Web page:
What did acceptance ever do for me?

Practicing acceptance has personally led to some big improvements for me. It's hard to overstate how much better my mental health is these days than two years ago. Acceptance has helped me to let go of a lot of the negative emotions and beliefs that I held about my vaginismus and laid the foundations for me to engage in treatment with a better mindset. That's not to say that I'm ecstatically happy about my situation, I'm not. I'm just putting things into perspective. Giving myself permission to be happy in other parts of my life and not put everything on hold pending successful rehabilitation of my Vag.


Acceptance regularly plays a part in my dilating routine. One of my big things is to TRY to focus on accepting each dilating session for what it is and not what I think it should be. Similarly I TRY not to compare my overall situation or progress to the progress of others. I'm repeatedly shouting the word TRY here because sometimes I manage it and sometimes I don't. That's the thing with acceptance, it's not something you just do miraculously, it takes practice and even then, you'll occasionally have a shitty day and want to bask in the misery for a while. And that's OK too, just make sure to pick yourself up after a day or so.



Taking back some control


Behind our vaginismus symptoms lies a myriad of unconscious processes but that doesn't mean that we have absolutely no control over our situation. It's just about recognising what you can and can't control so you can learn to let go of things that you can't change and focus on those things that you can.


I can't change the fact that I have vaginismus, at least in the short term. I can't change the reality of whatever caused my vaginismus. I can't control a partners reaction to my vaginismus. I can't control how well a dilating session goes.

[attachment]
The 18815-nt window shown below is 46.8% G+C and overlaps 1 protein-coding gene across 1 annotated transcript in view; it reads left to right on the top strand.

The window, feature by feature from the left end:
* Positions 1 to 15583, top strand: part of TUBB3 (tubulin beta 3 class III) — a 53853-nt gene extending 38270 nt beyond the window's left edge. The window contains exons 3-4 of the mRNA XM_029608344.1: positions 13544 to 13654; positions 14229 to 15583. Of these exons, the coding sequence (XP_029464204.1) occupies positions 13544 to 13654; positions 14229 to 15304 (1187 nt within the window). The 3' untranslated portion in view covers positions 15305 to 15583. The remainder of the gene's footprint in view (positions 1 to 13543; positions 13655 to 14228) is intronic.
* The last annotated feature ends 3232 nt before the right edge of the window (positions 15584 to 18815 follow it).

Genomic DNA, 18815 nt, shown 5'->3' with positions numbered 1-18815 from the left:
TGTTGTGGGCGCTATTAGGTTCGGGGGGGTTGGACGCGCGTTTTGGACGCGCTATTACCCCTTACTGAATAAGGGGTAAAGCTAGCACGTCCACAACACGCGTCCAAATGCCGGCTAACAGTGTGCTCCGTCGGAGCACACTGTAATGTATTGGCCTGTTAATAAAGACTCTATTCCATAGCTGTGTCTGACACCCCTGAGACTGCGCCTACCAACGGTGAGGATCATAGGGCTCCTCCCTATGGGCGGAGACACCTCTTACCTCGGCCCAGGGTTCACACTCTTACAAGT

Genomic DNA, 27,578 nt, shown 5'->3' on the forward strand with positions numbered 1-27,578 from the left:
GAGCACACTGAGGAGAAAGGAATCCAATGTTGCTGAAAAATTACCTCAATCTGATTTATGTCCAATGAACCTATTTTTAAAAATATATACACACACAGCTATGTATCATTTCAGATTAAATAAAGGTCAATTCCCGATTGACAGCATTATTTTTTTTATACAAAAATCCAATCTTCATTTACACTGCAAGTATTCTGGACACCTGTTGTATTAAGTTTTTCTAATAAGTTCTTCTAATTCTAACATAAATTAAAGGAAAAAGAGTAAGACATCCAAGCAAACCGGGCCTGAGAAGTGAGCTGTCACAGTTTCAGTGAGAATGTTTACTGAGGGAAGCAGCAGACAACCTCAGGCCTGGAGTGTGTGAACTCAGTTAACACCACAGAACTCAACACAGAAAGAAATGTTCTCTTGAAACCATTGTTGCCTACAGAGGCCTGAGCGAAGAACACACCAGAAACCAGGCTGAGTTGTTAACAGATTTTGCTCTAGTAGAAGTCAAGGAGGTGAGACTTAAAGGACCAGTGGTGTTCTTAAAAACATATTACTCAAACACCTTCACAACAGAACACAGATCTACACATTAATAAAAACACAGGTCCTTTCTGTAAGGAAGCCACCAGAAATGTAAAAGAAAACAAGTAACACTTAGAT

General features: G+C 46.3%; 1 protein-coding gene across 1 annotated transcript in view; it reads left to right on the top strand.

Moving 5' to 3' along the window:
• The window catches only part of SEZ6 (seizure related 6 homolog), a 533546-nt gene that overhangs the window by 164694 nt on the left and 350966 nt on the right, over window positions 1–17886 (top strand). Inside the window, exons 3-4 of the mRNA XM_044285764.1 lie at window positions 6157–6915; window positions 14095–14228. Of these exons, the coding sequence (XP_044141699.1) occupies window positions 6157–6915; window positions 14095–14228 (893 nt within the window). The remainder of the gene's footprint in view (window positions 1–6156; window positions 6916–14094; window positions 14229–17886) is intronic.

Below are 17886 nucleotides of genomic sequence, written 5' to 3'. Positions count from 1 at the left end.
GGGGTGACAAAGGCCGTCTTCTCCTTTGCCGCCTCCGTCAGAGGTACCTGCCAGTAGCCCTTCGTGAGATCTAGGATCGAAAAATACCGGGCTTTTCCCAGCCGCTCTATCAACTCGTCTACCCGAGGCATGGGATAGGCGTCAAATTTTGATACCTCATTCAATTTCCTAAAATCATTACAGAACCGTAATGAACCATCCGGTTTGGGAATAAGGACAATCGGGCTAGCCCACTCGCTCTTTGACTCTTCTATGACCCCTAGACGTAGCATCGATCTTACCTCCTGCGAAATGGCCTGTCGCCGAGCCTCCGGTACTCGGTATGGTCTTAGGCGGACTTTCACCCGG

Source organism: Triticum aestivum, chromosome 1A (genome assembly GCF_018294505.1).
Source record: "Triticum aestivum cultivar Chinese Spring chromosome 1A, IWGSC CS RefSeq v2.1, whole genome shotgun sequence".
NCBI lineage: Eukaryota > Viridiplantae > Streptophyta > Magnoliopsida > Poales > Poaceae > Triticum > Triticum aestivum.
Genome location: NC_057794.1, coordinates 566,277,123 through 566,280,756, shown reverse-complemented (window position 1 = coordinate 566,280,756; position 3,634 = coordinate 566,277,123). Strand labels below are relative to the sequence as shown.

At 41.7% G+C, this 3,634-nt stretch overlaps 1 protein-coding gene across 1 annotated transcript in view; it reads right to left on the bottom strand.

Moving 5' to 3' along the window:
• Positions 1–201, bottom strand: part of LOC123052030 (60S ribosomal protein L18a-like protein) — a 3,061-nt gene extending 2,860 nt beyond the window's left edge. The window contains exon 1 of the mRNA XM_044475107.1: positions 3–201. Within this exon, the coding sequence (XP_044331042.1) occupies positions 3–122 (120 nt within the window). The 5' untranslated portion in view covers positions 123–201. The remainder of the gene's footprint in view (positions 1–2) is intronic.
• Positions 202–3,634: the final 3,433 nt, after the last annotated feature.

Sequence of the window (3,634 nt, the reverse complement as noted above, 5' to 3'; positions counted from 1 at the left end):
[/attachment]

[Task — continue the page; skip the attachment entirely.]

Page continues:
So what can I control? This will vary massively from person to person so what follows is not intended to be an exhaustive list of things that you SHOULD be doing. No sir, I will not give you material with which to beat yourself up. Only you know what you want to change in your life and if you don't, a therapist may help you identify it. These are just some of the things that I try to control about my own situation:


I can educate myself and any potential partners about vaginismus, so that they understand what I need from them. I can eject people that don't take my vaginismus seriously. I can alter my interpretation of what 'sex' is, so that I can enjoy a sex life without the threat of penetration. I can turn up for my dilation sessions as often as I can manage. I can practice mindfulness and breathwork in each session. I can build up other areas of my life so that vaginismus doesn't totally eclipse everything else.


Does any of this mean I won't have pain with penetration in the short term? NOPE, of course not. Otherwise we'd all be cured. But it does give me some sense of agency over how I live alongside my vaginismus and work towards recovery.


And we need to ACCEPT that might be as much as we can do for now (sorry, I couldn't resist).